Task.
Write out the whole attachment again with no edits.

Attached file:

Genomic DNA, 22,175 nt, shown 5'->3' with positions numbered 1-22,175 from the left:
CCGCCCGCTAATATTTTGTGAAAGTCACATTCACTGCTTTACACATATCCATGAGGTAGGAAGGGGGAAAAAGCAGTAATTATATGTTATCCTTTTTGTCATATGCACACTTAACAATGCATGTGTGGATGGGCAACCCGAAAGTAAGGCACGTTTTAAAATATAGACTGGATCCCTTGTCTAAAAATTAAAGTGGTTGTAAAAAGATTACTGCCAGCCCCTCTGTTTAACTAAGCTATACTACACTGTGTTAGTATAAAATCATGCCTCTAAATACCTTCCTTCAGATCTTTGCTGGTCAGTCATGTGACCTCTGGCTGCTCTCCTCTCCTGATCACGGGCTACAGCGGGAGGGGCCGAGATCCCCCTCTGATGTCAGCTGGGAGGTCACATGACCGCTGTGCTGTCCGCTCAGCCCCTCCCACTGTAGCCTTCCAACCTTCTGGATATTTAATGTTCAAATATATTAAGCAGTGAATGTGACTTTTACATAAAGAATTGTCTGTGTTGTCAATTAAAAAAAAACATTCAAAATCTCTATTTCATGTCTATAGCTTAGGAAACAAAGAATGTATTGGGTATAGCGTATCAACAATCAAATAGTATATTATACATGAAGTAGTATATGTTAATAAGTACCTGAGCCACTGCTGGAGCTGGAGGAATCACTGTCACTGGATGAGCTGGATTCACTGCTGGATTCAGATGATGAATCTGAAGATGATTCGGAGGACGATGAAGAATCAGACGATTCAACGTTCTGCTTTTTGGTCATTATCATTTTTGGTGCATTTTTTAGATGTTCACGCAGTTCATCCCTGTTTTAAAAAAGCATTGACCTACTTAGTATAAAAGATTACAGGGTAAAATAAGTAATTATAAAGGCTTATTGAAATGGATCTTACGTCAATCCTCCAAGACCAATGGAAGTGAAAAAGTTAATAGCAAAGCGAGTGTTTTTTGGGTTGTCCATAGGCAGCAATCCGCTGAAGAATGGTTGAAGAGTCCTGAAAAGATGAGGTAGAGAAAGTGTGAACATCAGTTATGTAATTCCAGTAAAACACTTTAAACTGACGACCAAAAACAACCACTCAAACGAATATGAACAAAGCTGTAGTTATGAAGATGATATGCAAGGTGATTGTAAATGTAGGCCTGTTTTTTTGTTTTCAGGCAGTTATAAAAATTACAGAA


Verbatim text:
Genomic DNA, 22,175 nt, shown 5'->3' with positions numbered 1-22,175 from the left:
CCGCCCGCTAATATTTTGTGAAAGTCACATTCACTGCTTTACACATATCCATGAGGTAGGAAGGGGGAAAAAGCAGTAATTATATGTTATCCTTTTTGTCATATGCACACTTAACAATGCATGTGTGGATGGGCAACCCGAAAGTAAGGCACGTTTTAAAATATAGACTGGATCCCTTGTCTAAAAATTAAAGTGGTTGTAAAAAGATTACTGCCAGCCCCTCTGTTTAACTAAGCTATACTACACTGTGTTAGTATAAAATCATGCCTCTAAATACCTTCCTTCAGATCTTTGCTGGTCAGTCATGTGACCTCTGGCTGCTCTCCTCTCCTGATCACGGGCTACAGCGGGAGGGGCCGAGATCCCCCTCTGATGTCAGCTGGGAGGTCACATGACCGCTGTGCTGTCCGCTCAGCCCCTCCCACTGTAGCCTTCCAACCTTCTGGATATTTAATGTTCAAATATATTAAGCAGTGAATGTGACTTTTACATAAAGAATTGTCTGTGTTGTCAATTAAAAAAAAACATTCAAAATCTCTATTTCATGTCTATAGCTTAGGAAACAAAGAATGTATTGGGTATAGCGTATCAACAATCAAATAGTATATTATACATGAAGTAGTATATGTTAATAAGTACCTGAGCCACTGCTGGAGCTGGAGGAATCACTGTCACTGGATGAGCTGGATTCACTGCTGGATTCAGATGATGAATCTGAAGATGATTCGGAGGACGATGAAGAATCAGACGATTCAACGTTCTGCTTTTTGGTCATTATCATTTTTGGTGCATTTTTTAGATGTTCACGCAGTTCATCCCTGTTTTAAAAAAGCATTGACCTACTTAGTATAAAAGATTACAGGGTAAAATAAGTAATTATAAAGGCTTATTGAAATGGATCTTACGTCAATCCTCCAAGACCAATGGAAGTGAAAAAGTTAATAGCAAAGCGAGTGTTTTTTGGGTTGTCCATAGGCAGCAATCCGCTGAAGAATGGTTGAAGAGTCCTGAAAAGATGAGGTAGAGAAAGTGTGAACATCAGTTATGTAATTCCAGTAAAACACTTTAAACTGACGACCAAAAACAACCACTCAAACGAATATGAACAAAGCTGTAGTTATGAAGATGATATGCAAGGTGATTGTAAATGTAGGCCTGTTTTTTTGTTTTCAGGCAGTTATAAAAATTACAGAA